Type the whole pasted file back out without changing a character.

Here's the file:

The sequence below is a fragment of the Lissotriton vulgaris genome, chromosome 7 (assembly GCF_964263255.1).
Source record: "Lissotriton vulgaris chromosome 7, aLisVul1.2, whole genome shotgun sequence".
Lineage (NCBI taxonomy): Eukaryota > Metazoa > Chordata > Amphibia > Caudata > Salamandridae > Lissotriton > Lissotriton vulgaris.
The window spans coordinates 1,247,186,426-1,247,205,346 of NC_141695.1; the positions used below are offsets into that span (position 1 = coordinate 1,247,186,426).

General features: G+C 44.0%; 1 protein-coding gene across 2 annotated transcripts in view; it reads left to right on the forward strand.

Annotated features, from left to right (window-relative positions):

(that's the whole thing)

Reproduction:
The sequence below is a fragment of the Lissotriton vulgaris genome, chromosome 7 (assembly GCF_964263255.1).
Source record: "Lissotriton vulgaris chromosome 7, aLisVul1.2, whole genome shotgun sequence".
Lineage (NCBI taxonomy): Eukaryota > Metazoa > Chordata > Amphibia > Caudata > Salamandridae > Lissotriton > Lissotriton vulgaris.
The window spans coordinates 1,247,186,426-1,247,205,346 of NC_141695.1; the positions used below are offsets into that span (position 1 = coordinate 1,247,186,426).

General features: G+C 44.0%; 1 protein-coding gene across 2 annotated transcripts in view; it reads left to right on the forward strand.

Annotated features, from left to right (window-relative positions):